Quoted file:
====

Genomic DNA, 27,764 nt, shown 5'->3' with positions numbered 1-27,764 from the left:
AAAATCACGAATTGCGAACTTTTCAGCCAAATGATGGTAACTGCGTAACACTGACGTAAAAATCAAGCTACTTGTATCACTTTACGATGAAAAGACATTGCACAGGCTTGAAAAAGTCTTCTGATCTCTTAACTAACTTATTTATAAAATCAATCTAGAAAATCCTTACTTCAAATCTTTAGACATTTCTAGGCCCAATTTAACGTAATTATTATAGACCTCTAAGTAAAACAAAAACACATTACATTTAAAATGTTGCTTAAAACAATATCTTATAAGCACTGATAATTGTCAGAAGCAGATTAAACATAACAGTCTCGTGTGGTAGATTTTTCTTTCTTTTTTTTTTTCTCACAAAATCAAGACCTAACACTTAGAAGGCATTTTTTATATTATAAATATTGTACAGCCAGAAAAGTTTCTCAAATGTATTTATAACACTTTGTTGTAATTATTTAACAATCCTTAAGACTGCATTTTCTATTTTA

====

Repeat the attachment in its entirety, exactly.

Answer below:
Genomic DNA, 27,764 nt, shown 5'->3' with positions numbered 1-27,764 from the left:
AAAATCACGAATTGCGAACTTTTCAGCCAAATGATGGTAACTGCGTAACACTGACGTAAAAATCAAGCTACTTGTATCACTTTACGATGAAAAGACATTGCACAGGCTTGAAAAAGTCTTCTGATCTCTTAACTAACTTATTTATAAAATCAATCTAGAAAATCCTTACTTCAAATCTTTAGACATTTCTAGGCCCAATTTAACGTAATTATTATAGACCTCTAAGTAAAACAAAAACACATTACATTTAAAATGTTGCTTAAAACAATATCTTATAAGCACTGATAATTGTCAGAAGCAGATTAAACATAACAGTCTCGTGTGGTAGATTTTTCTTTCTTTTTTTTTTTCTCACAAAATCAAGACCTAACACTTAGAAGGCATTTTTTATATTATAAATATTGTACAGCCAGAAAAGTTTCTCAAATGTATTTATAACACTTTGTTGTAATTATTTAACAATCCTTAAGACTGCATTTTCTATTTTA